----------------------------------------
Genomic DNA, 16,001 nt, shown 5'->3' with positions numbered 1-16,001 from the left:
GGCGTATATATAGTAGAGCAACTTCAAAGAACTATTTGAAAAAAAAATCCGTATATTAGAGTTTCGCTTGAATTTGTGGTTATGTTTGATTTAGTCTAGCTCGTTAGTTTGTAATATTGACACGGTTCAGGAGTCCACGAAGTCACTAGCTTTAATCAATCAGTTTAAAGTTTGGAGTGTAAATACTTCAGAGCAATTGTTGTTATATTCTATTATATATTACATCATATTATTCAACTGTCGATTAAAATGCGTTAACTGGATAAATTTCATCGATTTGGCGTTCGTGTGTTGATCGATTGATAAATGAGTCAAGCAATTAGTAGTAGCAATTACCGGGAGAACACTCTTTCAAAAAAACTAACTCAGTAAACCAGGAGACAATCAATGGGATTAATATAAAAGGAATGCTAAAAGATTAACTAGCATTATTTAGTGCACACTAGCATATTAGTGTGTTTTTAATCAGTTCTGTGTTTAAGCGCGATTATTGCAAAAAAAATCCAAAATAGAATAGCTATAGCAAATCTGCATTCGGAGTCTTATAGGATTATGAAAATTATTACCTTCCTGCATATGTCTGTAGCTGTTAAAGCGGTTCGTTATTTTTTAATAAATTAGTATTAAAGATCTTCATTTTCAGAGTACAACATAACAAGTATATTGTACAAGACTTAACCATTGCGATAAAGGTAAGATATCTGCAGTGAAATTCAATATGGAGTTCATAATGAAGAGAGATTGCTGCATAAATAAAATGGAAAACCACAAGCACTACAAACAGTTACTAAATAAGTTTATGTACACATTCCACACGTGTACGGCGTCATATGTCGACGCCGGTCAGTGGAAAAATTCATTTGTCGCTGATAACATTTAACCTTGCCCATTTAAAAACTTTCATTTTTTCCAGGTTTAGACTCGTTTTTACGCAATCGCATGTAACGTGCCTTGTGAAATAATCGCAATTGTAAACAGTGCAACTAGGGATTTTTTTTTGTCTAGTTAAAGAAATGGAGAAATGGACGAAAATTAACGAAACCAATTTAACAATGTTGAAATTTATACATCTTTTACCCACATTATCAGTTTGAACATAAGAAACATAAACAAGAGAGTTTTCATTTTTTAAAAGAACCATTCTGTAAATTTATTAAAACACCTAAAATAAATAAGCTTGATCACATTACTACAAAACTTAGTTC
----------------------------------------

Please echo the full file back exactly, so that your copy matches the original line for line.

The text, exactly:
Genomic DNA, 16,001 nt, shown 5'->3' with positions numbered 1-16,001 from the left:
GGCGTATATATAGTAGAGCAACTTCAAAGAACTATTTGAAAAAAAAATCCGTATATTAGAGTTTCGCTTGAATTTGTGGTTATGTTTGATTTAGTCTAGCTCGTTAGTTTGTAATATTGACACGGTTCAGGAGTCCACGAAGTCACTAGCTTTAATCAATCAGTTTAAAGTTTGGAGTGTAAATACTTCAGAGCAATTGTTGTTATATTCTATTATATATTACATCATATTATTCAACTGTCGATTAAAATGCGTTAACTGGATAAATTTCATCGATTTGGCGTTCGTGTGTTGATCGATTGATAAATGAGTCAAGCAATTAGTAGTAGCAATTACCGGGAGAACACTCTTTCAAAAAAACTAACTCAGTAAACCAGGAGACAATCAATGGGATTAATATAAAAGGAATGCTAAAAGATTAACTAGCATTATTTAGTGCACACTAGCATATTAGTGTGTTTTTAATCAGTTCTGTGTTTAAGCGCGATTATTGCAAAAAAAATCCAAAATAGAATAGCTATAGCAAATCTGCATTCGGAGTCTTATAGGATTATGAAAATTATTACCTTCCTGCATATGTCTGTAGCTGTTAAAGCGGTTCGTTATTTTTTAATAAATTAGTATTAAAGATCTTCATTTTCAGAGTACAACATAACAAGTATATTGTACAAGACTTAACCATTGCGATAAAGGTAAGATATCTGCAGTGAAATTCAATATGGAGTTCATAATGAAGAGAGATTGCTGCATAAATAAAATGGAAAACCACAAGCACTACAAACAGTTACTAAATAAGTTTATGTACACATTCCACACGTGTACGGCGTCATATGTCGACGCCGGTCAGTGGAAAAATTCATTTGTCGCTGATAACATTTAACCTTGCCCATTTAAAAACTTTCATTTTTTCCAGGTTTAGACTCGTTTTTACGCAATCGCATGTAACGTGCCTTGTGAAATAATCGCAATTGTAAACAGTGCAACTAGGGATTTTTTTTTGTCTAGTTAAAGAAATGGAGAAATGGACGAAAATTAACGAAACCAATTTAACAATGTTGAAATTTATACATCTTTTACCCACATTATCAGTTTGAACATAAGAAACATAAACAAGAGAGTTTTCATTTTTTAAAAGAACCATTCTGTAAATTTATTAAAACACCTAAAATAAATAAGCTTGATCACATTACTACAAAACTTAGTTC